The Anatomy of an Apology
Published: July 4, 2022

Apologies, when heartfelt, are a powerful way to repair connection in a relationship. It is a way to communicate regret when you’ve caused harm. Apologies require rigorous honesty and self-examination. Most people are not very good at expressing wrongdoing.

Why is this the case? Because it means we have to admit the error of our ways, any fault that has contributed to a fracture in a relationship. Whether we are late for an appointment, or something more egregious such as infidelity, admitting that you were in the wrong and asking for forgiveness is powerful medicine.

There are 3-4 parts to a sincere apology:

1. “I’m sorry”

2. “I was wrong”

3. “Please forgive me” and, when appropriate,

4. “I love you”

It begins with “I’m sorry,” but it doesn’t end there. How many times have you been on the receiving end of these words and it’s a mere formality, just empty words? It doesn’t feel good, does it? It’s borderline dismissive like something’s being said to get you to move on and change the subject.

“I was wrong” is powerful because you are owning what you did and acknowledging that it was not okay. It takes the blame. Admission of wrongdoing is the beginning of healing, but it doesn’t end there.

“Please forgive me” is where the healing takes place. It puts the offended person in the driver’s seat. They now are an active participant in the apology, because they get to decide if they are willing to forgive the person who wronged them. It is a way of bringing closure to the situation by bringing it full circle.

“I love you” is saved for the people you are closest to let them know their place of value in your life. There are times when someone is hurt when they question if the offender loves and cares about them. This assures them that the love isn’t what is in question here, but rather the lack of ability to act congruously.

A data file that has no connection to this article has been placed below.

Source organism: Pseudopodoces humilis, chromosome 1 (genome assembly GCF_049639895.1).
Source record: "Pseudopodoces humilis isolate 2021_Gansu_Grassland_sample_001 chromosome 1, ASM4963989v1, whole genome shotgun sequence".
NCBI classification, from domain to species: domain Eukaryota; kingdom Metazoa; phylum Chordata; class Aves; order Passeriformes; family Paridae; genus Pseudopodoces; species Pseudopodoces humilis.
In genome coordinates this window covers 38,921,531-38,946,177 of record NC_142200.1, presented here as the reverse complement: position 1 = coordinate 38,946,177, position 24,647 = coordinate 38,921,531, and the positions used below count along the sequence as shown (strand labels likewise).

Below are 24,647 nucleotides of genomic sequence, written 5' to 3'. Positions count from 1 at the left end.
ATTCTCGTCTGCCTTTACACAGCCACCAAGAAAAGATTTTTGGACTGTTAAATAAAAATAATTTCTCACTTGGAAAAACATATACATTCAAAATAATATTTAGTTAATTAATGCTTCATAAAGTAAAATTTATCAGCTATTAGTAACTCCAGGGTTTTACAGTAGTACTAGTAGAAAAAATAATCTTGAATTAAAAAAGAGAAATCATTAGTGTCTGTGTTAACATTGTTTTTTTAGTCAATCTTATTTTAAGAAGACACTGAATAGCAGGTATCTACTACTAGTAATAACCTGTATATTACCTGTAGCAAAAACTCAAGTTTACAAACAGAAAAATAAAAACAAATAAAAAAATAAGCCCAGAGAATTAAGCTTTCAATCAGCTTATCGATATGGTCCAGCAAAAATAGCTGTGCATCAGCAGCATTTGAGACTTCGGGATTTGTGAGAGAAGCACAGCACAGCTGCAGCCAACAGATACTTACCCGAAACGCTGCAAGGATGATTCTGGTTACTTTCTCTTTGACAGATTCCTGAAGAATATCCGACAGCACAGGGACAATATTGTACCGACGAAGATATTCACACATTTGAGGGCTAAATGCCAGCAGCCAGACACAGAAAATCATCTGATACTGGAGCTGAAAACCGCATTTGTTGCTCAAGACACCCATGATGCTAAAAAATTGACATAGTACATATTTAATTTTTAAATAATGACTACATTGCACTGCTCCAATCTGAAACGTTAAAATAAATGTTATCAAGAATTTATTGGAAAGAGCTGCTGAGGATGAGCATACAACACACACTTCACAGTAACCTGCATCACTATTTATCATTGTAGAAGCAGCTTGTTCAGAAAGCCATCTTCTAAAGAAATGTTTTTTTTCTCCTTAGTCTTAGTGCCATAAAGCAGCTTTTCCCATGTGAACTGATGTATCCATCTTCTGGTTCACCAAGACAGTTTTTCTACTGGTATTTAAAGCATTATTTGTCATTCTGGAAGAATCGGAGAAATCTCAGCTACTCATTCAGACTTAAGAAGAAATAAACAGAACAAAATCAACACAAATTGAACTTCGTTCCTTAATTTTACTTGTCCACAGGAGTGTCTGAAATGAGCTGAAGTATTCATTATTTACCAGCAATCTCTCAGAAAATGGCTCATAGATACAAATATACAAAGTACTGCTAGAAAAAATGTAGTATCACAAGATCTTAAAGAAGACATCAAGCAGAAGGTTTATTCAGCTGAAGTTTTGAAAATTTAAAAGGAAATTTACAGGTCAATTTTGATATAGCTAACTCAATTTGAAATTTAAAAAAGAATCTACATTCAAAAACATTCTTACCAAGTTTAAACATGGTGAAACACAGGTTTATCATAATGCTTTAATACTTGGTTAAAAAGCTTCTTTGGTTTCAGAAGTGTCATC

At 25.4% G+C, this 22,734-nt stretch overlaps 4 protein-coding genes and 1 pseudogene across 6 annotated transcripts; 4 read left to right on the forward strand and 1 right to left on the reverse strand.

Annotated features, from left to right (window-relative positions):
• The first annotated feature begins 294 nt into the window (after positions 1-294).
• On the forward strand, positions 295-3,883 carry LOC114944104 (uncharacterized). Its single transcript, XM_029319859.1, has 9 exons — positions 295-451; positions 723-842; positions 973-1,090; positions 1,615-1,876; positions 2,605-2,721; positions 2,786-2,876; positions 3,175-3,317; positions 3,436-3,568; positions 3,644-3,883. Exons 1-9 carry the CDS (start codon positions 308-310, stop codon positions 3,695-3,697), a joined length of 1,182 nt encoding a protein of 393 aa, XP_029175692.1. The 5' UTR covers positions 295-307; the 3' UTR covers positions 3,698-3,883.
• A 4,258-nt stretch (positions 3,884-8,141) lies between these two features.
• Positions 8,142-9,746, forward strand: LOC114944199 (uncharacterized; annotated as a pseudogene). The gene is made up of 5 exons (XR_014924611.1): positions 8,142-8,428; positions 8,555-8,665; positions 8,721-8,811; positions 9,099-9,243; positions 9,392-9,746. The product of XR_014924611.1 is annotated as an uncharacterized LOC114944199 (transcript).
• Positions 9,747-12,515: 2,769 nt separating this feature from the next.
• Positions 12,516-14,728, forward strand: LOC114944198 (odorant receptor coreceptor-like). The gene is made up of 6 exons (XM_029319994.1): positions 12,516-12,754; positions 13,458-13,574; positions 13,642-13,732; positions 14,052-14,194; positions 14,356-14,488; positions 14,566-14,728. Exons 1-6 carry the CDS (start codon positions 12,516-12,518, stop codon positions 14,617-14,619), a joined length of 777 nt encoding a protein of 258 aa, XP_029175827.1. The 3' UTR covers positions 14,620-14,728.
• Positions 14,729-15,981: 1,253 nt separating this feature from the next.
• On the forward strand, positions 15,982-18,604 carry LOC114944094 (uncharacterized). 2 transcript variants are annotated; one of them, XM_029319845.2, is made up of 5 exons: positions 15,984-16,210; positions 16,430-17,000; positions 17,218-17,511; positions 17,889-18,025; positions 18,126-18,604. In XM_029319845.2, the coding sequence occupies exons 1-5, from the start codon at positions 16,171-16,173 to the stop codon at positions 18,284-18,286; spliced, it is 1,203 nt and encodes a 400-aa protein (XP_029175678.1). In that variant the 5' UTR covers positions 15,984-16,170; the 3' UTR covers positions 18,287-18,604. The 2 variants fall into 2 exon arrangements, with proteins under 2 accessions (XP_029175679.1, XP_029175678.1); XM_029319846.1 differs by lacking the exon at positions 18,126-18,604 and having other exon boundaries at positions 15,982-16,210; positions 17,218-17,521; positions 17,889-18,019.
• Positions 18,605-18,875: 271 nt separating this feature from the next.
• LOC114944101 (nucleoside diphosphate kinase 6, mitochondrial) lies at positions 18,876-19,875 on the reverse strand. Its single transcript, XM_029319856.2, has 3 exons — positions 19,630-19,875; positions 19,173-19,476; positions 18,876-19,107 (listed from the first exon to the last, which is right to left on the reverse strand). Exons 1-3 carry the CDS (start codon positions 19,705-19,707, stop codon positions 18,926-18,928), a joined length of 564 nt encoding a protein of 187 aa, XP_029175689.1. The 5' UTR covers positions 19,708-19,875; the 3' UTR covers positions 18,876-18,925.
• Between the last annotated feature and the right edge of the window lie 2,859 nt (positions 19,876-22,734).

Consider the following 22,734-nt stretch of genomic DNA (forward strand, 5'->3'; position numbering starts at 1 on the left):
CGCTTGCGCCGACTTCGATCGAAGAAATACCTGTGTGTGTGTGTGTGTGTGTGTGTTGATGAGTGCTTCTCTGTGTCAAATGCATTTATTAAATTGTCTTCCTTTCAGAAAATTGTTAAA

There is one more piece to an apology and restoring right relationship with the other person.
It goes unsaid, but it’s critical to refrain from repeating the same behavior in the future. If you are sincerely sorry for what you did, then you will make the effort to ensure it doesn’t happen again.

It wears thin when that person who is always late apologizes and then continues to be habitually late! On more serious issues, it can break down trust and over time, even destroy a relationship. A heartfelt apology denotes that you are willing to make necessary changes to correct the offensive behavior, no matter how difficult it may be.

I would be remiss if I didn’t address the importance of forgiveness. I try to make a practice of forgiving quickly and completely, which means not bringing it up at a later time. (No keeping score!)

It can be difficult to forgive someone for many reasons. Perhaps they are a repeat offender. Maybe the harm done involved a loved one killed by a drunk driver or by an error while receiving medical treatment. Maybe it’s abuse or rape or any other heinous unmentionable….or, perhaps the apology never comes.

How do we choose to forgive in these instances? It’s an intentional act of will. Why? Because when we chose to not forgive we carry around the offense like a heavy burden. It propagates anger, bitterness, regrets, and any number of negatives that will end up hurting us way more than forgiveness itself.

It’s not a new concept but bears repeating: Anger is like drinking poison and expecting the other person to die.

To forgive means allowing yourself to become released from these burdens. It gives the freedom to step into a better life free from these encumbrances. Sometimes it doesn’t happen overnight. It can be a lengthy process. Ultimately, it is the only good choice.

We have all been on both sides of an apology. It is the human condition to make mistakes and have regrets. The amazing thing is, that we don’t have to let our transgressions define us. We can take the necessary steps toward restoration. It begins with 3 little words…and then it goes from there!

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